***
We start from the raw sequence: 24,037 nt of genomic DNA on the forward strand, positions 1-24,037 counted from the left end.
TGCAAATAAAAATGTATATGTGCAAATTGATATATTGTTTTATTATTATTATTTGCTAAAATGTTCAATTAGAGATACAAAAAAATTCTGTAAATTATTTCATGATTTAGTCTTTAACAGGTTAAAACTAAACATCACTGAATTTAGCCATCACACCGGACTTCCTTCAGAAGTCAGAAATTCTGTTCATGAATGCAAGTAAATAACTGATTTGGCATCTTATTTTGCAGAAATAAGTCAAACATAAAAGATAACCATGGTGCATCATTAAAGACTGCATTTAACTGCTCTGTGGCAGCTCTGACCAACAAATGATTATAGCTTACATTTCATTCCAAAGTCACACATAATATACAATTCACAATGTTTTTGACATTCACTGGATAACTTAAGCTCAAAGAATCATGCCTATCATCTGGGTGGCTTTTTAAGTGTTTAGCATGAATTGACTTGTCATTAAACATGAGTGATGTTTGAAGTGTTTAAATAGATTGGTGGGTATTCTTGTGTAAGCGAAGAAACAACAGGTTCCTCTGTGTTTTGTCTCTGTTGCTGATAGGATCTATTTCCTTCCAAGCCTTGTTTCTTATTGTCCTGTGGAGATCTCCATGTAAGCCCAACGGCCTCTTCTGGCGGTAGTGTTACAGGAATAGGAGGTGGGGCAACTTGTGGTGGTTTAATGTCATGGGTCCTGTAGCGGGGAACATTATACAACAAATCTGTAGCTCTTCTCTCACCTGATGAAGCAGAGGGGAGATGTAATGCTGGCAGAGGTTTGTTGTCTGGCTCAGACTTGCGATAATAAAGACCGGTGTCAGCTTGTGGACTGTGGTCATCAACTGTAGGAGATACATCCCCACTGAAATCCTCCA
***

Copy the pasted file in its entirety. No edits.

We start from the raw sequence: 24,037 nt of genomic DNA on the forward strand, positions 1-24,037 counted from the left end.
TGCAAATAAAAATGTATATGTGCAAATTGATATATTGTTTTATTATTATTATTTGCTAAAATGTTCAATTAGAGATACAAAAAAATTCTGTAAATTATTTCATGATTTAGTCTTTAACAGGTTAAAACTAAACATCACTGAATTTAGCCATCACACCGGACTTCCTTCAGAAGTCAGAAATTCTGTTCATGAATGCAAGTAAATAACTGATTTGGCATCTTATTTTGCAGAAATAAGTCAAACATAAAAGATAACCATGGTGCATCATTAAAGACTGCATTTAACTGCTCTGTGGCAGCTCTGACCAACAAATGATTATAGCTTACATTTCATTCCAAAGTCACACATAATATACAATTCACAATGTTTTTGACATTCACTGGATAACTTAAGCTCAAAGAATCATGCCTATCATCTGGGTGGCTTTTTAAGTGTTTAGCATGAATTGACTTGTCATTAAACATGAGTGATGTTTGAAGTGTTTAAATAGATTGGTGGGTATTCTTGTGTAAGCGAAGAAACAACAGGTTCCTCTGTGTTTTGTCTCTGTTGCTGATAGGATCTATTTCCTTCCAAGCCTTGTTTCTTATTGTCCTGTGGAGATCTCCATGTAAGCCCAACGGCCTCTTCTGGCGGTAGTGTTACAGGAATAGGAGGTGGGGCAACTTGTGGTGGTTTAATGTCATGGGTCCTGTAGCGGGGAACATTATACAACAAATCTGTAGCTCTTCTCTCACCTGATGAAGCAGAGGGGAGATGTAATGCTGGCAGAGGTTTGTTGTCTGGCTCAGACTTGCGATAATAAAGACCGGTGTCAGCTTGTGGACTGTGGTCATCAACTGTAGGAGATACATCCCCACTGAAATCCTCCA